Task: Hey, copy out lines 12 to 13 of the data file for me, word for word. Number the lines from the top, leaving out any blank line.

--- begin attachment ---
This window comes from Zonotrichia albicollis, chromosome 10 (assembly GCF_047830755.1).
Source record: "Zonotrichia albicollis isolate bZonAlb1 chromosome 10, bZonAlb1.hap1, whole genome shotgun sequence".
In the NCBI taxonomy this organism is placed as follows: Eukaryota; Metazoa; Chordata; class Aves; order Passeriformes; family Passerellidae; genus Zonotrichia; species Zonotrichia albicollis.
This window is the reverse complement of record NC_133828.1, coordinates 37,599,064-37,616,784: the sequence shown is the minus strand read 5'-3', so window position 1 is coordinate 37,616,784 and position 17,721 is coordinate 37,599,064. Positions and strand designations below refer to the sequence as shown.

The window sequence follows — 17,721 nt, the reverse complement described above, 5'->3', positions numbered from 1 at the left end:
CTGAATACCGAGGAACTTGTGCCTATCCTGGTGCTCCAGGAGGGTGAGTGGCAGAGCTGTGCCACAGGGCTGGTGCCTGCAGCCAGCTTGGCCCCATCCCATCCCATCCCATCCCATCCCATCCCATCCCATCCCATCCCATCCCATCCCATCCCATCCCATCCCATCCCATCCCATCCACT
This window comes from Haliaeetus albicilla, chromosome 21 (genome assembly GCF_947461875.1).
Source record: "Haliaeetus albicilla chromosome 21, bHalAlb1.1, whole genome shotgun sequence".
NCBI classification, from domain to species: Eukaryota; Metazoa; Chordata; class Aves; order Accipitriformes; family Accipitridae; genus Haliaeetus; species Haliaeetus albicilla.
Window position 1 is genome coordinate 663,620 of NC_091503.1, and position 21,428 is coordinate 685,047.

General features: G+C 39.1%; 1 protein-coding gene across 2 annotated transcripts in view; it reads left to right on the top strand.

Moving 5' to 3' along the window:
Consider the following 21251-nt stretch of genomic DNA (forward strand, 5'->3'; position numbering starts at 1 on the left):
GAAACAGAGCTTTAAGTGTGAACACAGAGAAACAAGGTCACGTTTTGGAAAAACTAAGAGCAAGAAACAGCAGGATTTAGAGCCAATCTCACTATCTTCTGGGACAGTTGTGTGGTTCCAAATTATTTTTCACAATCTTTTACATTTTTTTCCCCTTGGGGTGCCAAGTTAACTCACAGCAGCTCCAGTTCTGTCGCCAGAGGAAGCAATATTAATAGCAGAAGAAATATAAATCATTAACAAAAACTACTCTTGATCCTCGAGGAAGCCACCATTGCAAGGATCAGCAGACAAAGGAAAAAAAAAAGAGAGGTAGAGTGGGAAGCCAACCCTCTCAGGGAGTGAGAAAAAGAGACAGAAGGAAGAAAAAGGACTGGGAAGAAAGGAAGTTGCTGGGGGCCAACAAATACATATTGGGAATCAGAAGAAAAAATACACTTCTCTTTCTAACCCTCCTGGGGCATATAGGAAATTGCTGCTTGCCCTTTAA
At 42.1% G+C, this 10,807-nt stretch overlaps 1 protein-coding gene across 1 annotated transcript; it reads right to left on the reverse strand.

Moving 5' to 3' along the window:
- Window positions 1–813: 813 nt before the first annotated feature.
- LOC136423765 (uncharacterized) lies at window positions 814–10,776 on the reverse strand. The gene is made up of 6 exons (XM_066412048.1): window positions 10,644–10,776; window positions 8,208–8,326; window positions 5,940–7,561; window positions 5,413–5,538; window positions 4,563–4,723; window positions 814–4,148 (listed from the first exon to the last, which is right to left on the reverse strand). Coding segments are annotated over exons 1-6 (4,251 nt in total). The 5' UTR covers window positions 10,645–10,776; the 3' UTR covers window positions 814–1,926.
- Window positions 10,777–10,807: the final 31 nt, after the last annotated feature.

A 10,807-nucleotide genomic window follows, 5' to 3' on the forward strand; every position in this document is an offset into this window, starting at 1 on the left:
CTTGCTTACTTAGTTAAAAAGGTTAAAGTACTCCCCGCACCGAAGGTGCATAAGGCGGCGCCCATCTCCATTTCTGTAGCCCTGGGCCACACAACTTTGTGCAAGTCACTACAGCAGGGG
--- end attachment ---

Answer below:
Moving 5' to 3' along the window:
Consider the following 21251-nt stretch of genomic DNA (forward strand, 5'->3'; position numbering starts at 1 on the left):